During the 1990s, many Russian non-governmental organizations (“NGOs”) secured foreign funding and participated in transnational advocacy networks. However, in the early 2000s, Russian authorities attempted to regain control over foreign-funded NGOs’ activities, presenting these NGOs as national security threats. The 2012 Russian Foreign Agents Law and the resulting 2018 challenge before the European Court of Human Rights reflect contemporary Russian political rhetoric that views Western governments and their agents, including NGOs, as threats to Russian sovereignty and national security. However, legal challenges also de-politicize the issues by forcing all parties into the framework of legal argument, reflecting the decline of political pluralism in Russia. Revitalizing Russia’s civil and political landscapes requires a thorough redefinition of national security, one that includes NGOs participating in transnational advocacy networks as partners in providing security.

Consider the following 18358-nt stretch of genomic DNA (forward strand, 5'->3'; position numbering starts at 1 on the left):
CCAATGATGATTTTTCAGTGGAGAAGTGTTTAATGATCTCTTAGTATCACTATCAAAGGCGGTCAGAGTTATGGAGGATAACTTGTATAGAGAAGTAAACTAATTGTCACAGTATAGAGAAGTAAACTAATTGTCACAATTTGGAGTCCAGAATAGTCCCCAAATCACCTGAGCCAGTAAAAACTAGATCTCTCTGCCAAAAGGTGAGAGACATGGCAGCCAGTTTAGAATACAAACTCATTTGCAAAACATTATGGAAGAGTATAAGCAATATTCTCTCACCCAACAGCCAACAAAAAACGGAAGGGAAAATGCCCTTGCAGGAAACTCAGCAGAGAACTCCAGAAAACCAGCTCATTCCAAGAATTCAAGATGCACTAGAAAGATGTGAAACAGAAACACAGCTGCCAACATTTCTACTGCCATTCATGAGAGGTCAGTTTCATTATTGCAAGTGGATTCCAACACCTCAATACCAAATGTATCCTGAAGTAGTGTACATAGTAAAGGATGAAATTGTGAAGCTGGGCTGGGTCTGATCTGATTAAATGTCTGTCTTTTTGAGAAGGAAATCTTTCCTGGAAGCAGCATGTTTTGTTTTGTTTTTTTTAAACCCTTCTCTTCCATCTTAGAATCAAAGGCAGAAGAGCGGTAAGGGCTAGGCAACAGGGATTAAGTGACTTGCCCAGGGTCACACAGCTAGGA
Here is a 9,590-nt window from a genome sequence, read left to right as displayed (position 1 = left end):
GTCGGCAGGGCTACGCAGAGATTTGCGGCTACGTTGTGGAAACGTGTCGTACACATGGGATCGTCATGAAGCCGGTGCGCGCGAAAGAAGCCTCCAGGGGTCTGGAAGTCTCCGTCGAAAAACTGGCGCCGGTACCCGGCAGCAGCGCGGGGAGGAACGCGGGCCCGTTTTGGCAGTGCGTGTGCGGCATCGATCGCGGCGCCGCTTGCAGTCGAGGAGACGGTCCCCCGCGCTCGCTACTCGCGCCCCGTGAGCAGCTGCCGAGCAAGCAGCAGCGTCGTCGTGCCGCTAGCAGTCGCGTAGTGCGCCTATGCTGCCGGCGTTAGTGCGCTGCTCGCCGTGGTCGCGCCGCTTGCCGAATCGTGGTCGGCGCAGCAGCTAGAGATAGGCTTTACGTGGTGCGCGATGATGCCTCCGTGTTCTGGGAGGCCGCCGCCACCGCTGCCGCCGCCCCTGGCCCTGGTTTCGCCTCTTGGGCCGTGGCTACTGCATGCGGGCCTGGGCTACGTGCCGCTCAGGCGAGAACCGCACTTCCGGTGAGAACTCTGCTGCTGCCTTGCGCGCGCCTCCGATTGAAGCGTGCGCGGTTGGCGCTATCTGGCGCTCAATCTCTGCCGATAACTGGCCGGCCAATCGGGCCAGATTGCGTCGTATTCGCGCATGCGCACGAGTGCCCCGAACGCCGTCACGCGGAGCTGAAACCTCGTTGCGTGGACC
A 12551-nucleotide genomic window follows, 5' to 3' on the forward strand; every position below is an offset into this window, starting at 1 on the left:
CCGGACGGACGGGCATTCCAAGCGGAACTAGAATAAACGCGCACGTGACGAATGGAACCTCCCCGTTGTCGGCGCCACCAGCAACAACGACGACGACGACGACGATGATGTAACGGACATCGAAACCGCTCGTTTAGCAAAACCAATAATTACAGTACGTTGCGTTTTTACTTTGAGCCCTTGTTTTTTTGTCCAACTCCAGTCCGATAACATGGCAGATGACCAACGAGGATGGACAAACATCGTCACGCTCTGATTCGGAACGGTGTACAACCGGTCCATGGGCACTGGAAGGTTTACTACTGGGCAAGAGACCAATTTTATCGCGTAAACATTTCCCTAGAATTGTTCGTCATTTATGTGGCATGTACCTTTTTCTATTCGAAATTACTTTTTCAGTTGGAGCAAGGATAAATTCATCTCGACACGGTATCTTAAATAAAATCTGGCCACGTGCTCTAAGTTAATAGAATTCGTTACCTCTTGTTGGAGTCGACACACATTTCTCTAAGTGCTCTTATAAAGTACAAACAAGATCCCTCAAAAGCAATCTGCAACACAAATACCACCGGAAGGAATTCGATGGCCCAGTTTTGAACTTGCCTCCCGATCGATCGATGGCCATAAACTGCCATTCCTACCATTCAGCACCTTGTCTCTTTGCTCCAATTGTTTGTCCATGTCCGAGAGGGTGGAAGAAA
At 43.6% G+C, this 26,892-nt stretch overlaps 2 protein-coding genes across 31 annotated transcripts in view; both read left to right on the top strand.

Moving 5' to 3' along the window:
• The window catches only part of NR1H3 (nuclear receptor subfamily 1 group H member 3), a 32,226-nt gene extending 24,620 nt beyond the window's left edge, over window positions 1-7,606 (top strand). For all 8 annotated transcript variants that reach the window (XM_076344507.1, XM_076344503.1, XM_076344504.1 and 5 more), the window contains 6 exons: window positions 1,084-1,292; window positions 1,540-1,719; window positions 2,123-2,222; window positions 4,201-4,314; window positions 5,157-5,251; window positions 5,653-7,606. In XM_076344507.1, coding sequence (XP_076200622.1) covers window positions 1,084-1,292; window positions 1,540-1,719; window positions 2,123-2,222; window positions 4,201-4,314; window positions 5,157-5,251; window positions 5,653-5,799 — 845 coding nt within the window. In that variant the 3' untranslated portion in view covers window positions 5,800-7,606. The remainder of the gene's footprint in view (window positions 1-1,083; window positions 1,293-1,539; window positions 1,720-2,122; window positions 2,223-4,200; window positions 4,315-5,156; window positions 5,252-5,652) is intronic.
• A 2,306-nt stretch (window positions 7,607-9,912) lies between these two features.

Alexandra V. Orlova,
“Foreign Agents,” Sovereignty, and Political Pluralism: How the Russian Foreign Agents Law is Shaping Civil Society,
7 Penn. St. J.L. & Int'l Aff.
Available at: https://elibrary.law.psu.edu/jlia/vol7/iss2/2